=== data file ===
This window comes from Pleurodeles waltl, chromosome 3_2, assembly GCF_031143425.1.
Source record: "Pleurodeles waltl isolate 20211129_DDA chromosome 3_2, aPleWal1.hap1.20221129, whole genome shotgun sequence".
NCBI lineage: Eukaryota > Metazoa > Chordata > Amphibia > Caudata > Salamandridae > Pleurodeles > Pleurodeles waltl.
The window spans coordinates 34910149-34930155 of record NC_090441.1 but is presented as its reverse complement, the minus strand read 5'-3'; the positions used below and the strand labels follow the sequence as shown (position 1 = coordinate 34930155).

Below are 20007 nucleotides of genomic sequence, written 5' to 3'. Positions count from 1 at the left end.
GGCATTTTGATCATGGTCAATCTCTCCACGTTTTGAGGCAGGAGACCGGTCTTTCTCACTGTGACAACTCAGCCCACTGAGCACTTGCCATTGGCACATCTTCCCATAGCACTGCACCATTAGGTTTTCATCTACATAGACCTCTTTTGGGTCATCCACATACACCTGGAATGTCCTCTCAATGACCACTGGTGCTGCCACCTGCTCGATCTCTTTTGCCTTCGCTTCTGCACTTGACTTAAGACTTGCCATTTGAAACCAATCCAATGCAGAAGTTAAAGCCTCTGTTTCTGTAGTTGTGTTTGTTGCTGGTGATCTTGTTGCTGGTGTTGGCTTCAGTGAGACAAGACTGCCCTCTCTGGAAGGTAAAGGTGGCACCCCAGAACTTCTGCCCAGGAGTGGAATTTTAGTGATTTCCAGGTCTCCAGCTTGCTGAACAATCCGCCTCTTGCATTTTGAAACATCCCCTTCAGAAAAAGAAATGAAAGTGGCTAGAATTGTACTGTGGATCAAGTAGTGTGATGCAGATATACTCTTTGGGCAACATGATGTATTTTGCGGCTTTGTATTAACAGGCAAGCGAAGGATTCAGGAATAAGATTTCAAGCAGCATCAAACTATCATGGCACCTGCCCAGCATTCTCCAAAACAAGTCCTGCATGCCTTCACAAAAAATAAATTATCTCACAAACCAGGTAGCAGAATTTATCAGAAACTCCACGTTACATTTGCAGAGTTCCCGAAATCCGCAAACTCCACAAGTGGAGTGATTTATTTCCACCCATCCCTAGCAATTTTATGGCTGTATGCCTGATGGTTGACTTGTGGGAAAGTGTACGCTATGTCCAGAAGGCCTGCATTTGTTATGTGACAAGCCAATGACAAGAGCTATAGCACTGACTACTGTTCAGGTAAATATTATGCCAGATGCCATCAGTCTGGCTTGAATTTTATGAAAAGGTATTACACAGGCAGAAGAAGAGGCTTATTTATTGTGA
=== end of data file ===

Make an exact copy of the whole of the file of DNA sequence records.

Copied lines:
This window comes from Pleurodeles waltl, chromosome 3_2, assembly GCF_031143425.1.
Source record: "Pleurodeles waltl isolate 20211129_DDA chromosome 3_2, aPleWal1.hap1.20221129, whole genome shotgun sequence".
NCBI lineage: Eukaryota > Metazoa > Chordata > Amphibia > Caudata > Salamandridae > Pleurodeles > Pleurodeles waltl.
The window spans coordinates 34910149-34930155 of record NC_090441.1 but is presented as its reverse complement, the minus strand read 5'-3'; the positions used below and the strand labels follow the sequence as shown (position 1 = coordinate 34930155).

Below are 20007 nucleotides of genomic sequence, written 5' to 3'. Positions count from 1 at the left end.
GGCATTTTGATCATGGTCAATCTCTCCACGTTTTGAGGCAGGAGACCGGTCTTTCTCACTGTGACAACTCAGCCCACTGAGCACTTGCCATTGGCACATCTTCCCATAGCACTGCACCATTAGGTTTTCATCTACATAGACCTCTTTTGGGTCATCCACATACACCTGGAATGTCCTCTCAATGACCACTGGTGCTGCCACCTGCTCGATCTCTTTTGCCTTCGCTTCTGCACTTGACTTAAGACTTGCCATTTGAAACCAATCCAATGCAGAAGTTAAAGCCTCTGTTTCTGTAGTTGTGTTTGTTGCTGGTGATCTTGTTGCTGGTGTTGGCTTCAGTGAGACAAGACTGCCCTCTCTGGAAGGTAAAGGTGGCACCCCAGAACTTCTGCCCAGGAGTGGAATTTTAGTGATTTCCAGGTCTCCAGCTTGCTGAACAATCCGCCTCTTGCATTTTGAAACATCCCCTTCAGAAAAAGAAATGAAAGTGGCTAGAATTGTACTGTGGATCAAGTAGTGTGATGCAGATATACTCTTTGGGCAACATGATGTATTTTGCGGCTTTGTATTAACAGGCAAGCGAAGGATTCAGGAATAAGATTTCAAGCAGCATCAAACTATCATGGCACCTGCCCAGCATTCTCCAAAACAAGTCCTGCATGCCTTCACAAAAAATAAATTATCTCACAAACCAGGTAGCAGAATTTATCAGAAACTCCACGTTACATTTGCAGAGTTCCCGAAATCCGCAAACTCCACAAGTGGAGTGATTTATTTCCACCCATCCCTAGCAATTTTATGGCTGTATGCCTGATGGTTGACTTGTGGGAAAGTGTACGCTATGTCCAGAAGGCCTGCATTTGTTATGTGACAAGCCAATGACAAGAGCTATAGCACTGACTACTGTTCAGGTAAATATTATGCCAGATGCCATCAGTCTGGCTTGAATTTTATGAAAAGGTATTACACAGGCAGAAGAAGAGGCTTATTTATTGTGA